Any film survey course worth its salt includes the classic film noir Sunset Boulevard. The same was true of the “Film and Approaches to Writing the Novel” course I took in grad school with John Rechy. For the class, we watched the Billy Wilder movie starring Gloria Swanson as Norma Desmond, a silent film star who harbors struggling screenwriter Joe Gillis (William Holden) under the delusion that together they will write her comeback script. The writing exercises associated with the film focused on character:
- In one paragraph, describe a person. In another paragraph, describe the same person at least thirty years later. Change only adjectives (and some verbs). Do not use the words “young” or “old.” In both, we must be able to “see” the same person.
- Describe a person as seen from a distance. Then describe the same person as seen at a much closer range; do so by adding only specific details—i.e., write the same sentences but insert details.
- Describe a room—only the room—that defines a character. (Avoid explicit references to gender, age, status.) In one separate line at the bottom, identify the occupant.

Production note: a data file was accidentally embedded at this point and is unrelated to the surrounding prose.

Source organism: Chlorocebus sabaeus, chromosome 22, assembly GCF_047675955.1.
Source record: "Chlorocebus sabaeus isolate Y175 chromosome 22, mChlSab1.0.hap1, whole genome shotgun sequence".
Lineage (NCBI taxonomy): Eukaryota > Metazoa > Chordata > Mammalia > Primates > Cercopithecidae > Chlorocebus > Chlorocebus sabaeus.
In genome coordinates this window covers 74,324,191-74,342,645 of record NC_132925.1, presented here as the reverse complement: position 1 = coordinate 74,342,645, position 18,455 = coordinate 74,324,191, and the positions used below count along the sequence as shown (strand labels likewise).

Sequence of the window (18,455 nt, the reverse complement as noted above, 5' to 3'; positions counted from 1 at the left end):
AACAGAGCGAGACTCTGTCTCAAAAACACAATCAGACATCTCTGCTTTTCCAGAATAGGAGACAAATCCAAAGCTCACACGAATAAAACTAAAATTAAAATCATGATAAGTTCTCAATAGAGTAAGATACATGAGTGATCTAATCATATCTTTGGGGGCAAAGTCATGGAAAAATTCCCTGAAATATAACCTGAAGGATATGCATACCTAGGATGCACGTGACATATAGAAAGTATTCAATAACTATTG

- Through description of clothing only—only clothing—suggest the personality of the person wearing it. Introduce one seemingly contradictory detail that refines the characterization, a detail that makes it unique.
- Write a short passage in the first person in which the narrator is talking, or writing, about another person. Let the reader know more about that person than the narrator knows. Create an unreliable voice.
- Write a line of dialogue and follow it with a description of the speaker’s simultaneous gestures; continue with another line of dialogue, and follow it with gestures, etc., for one short paragraph. The gestures must contradict what is being spoken.
- In a single sentence, without dialogue, describe a character as he/she moves from laughter to tears to pensiveness to tears and back to laughter.
The Mots Justes Series on Film and Approaches to Writing